“Though the occurrence of tumor is more likely after the age of 30 years, it still can impact at an early age. The survival rates of tumor due to its complicated location also depend on other factors like the patient’s age, type and size of tumor. Mostly, pituitary gland tumors are non cancerous but the exact causes are unknown. Some of them are hereditary and some are caused by a rare genetic disorder called as multiple endocrine neoplasia type 1. This disorder can also lead to over-activity or enlargement of 3 different endocrine-related glands, which also includes the pituitary gland. “Dr Aditya Gupta, Director, Neurosurgery, Agrim institute for neuro sciences, Artemis Hospital

 

Diagnosis at an early stage can help the treatment procedure to be totally non-invasive with the use of advances technology called as Cyberknife. Cyberknife which is the most advanced radiation therapy is completely non-invasive therapy available for the treatment of benign as well as malignant tumors. This therapy works the best for some pituitary tumors that are upto 2 cm in size and is a very powerful and effective technique for treating patients suffering from early stage primary and medically inoperable tumors. The treatment is safe to administer and also offers a new option in patients with recurrent disease or a single disease in the body.

 

“Highlights of the therapy being ease of access to any complex location without the need to use the surgical knife, precision of the beam with high dose radiation to the tumor location, and the safety. It is a day care procedure without pain and risk, and the patient can get back to daily chores as soon as the session gets over which depends on the tumor typically (30 minutes) and hence eliminates the requirement of any hospital stay.” Added Dr Gupta

 

Depending upon the hormonal variations in the body, there can be a variety of symptoms. The most common symptoms include Headaches, vision problem, tiredness, mood changes, irritability, changes in menstrual cycle in women, impotence, infertility, Inappropriate breast growth or production of breast milk, Cushing’s syndrome which is a combination of weight gain, high blood pressure, diabetes, and easy bruising, the enlargement of the extremities or limbs, thickening of the skull and jaw caused by too much growth hormone.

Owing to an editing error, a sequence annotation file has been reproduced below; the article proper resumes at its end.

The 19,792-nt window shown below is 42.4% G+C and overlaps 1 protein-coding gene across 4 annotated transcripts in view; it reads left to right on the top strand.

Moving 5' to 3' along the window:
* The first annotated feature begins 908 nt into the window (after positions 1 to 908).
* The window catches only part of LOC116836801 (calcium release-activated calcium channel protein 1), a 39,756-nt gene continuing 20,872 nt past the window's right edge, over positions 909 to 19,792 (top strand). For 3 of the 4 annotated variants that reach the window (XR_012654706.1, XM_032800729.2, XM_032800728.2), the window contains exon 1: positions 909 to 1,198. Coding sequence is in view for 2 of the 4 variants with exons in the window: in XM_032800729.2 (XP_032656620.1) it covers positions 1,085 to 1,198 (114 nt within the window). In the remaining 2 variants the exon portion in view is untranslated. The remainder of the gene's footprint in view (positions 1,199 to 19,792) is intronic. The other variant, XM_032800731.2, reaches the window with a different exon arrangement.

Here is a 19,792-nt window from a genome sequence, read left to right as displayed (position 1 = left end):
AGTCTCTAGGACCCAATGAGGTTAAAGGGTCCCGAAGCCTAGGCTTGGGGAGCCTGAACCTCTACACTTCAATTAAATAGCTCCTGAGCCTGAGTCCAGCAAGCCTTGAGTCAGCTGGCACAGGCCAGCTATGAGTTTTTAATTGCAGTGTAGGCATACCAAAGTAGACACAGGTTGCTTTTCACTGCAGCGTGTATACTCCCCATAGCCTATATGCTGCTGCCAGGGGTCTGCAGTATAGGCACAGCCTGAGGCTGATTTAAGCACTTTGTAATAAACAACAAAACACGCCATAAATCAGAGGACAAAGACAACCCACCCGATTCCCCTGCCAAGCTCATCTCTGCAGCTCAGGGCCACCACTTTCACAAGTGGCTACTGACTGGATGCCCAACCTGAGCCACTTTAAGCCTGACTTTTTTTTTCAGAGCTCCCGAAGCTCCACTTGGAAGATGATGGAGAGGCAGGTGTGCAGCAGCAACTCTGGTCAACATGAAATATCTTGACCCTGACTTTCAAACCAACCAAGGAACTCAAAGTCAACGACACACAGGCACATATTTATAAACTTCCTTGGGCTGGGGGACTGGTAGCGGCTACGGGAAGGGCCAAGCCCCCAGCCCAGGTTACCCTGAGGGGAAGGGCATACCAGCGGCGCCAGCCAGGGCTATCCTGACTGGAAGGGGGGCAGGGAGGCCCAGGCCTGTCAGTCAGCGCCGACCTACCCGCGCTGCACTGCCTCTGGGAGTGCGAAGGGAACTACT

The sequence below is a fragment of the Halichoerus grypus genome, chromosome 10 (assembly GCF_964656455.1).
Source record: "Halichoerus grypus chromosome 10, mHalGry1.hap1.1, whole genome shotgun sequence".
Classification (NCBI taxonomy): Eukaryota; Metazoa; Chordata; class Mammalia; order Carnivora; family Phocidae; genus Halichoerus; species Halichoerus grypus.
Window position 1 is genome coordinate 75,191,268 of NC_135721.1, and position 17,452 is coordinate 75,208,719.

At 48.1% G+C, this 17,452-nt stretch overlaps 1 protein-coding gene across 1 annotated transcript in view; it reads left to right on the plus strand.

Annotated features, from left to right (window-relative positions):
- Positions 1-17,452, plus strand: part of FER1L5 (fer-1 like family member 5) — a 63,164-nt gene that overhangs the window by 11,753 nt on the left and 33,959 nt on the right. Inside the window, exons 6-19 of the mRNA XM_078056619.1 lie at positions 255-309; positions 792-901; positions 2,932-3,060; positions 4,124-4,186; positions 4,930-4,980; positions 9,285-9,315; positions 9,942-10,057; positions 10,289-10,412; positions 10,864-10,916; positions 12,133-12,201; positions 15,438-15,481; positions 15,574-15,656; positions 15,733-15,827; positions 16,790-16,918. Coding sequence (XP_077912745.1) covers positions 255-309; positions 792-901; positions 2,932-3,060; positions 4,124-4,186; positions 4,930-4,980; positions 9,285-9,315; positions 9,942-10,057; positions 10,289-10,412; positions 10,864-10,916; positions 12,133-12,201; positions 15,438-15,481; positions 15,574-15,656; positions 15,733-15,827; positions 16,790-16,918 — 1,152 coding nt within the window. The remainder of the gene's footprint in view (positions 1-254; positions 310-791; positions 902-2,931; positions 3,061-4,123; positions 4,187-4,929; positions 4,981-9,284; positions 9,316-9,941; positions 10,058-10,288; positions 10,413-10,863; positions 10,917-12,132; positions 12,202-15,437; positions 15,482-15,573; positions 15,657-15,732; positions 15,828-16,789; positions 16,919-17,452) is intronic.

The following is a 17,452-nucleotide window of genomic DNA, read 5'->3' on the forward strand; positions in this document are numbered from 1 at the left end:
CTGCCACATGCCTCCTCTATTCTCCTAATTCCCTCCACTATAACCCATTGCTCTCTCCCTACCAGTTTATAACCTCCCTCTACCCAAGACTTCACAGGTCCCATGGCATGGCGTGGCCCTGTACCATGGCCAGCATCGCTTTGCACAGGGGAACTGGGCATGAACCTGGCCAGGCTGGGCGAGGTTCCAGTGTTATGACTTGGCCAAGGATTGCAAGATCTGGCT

Pituitary gland, which is also known as the master gland has the most important function of producing hormones that regulates the critical organs of the body including thyroid, adrenal glands, ovaries and testes. It is a small pea-size gland located behind the eyes and below the front of the brain. Some tumors produce hormones known as functional tumors, and others can cause the glands to secrete too few or too many hormones. Also if the tumor pressed on the nearby structure, for instance the optic nerve, can also limit a person’s vision.

 

Moreover the procedure makes use of the most sophisticated image guidance technique to focus high doses of radiation directly to the tumor spot which eliminates the chances to damage the healthy cells as in any other methods of treatment.

 

“Each session of treatment usually lasts for about 30 -50 min and is cost effective with a success rate of 98% in such complicated tumors. Patients with pituitary adenomas receive stereotactic radio surgery with CyberKnife and are followed up for more than 12 months. After 2-3 weeks of therapy patients are monitored for positive responses and ensure there is no recurrence of any mass. Stereotactic radio surgery with the CyberKnife is effective and safe against pituitary adenomas.” Said Dr Gupta

From https://www.apnnews.com/hormonal-imbalance-indication-of-pituitary-gland-tumors-2/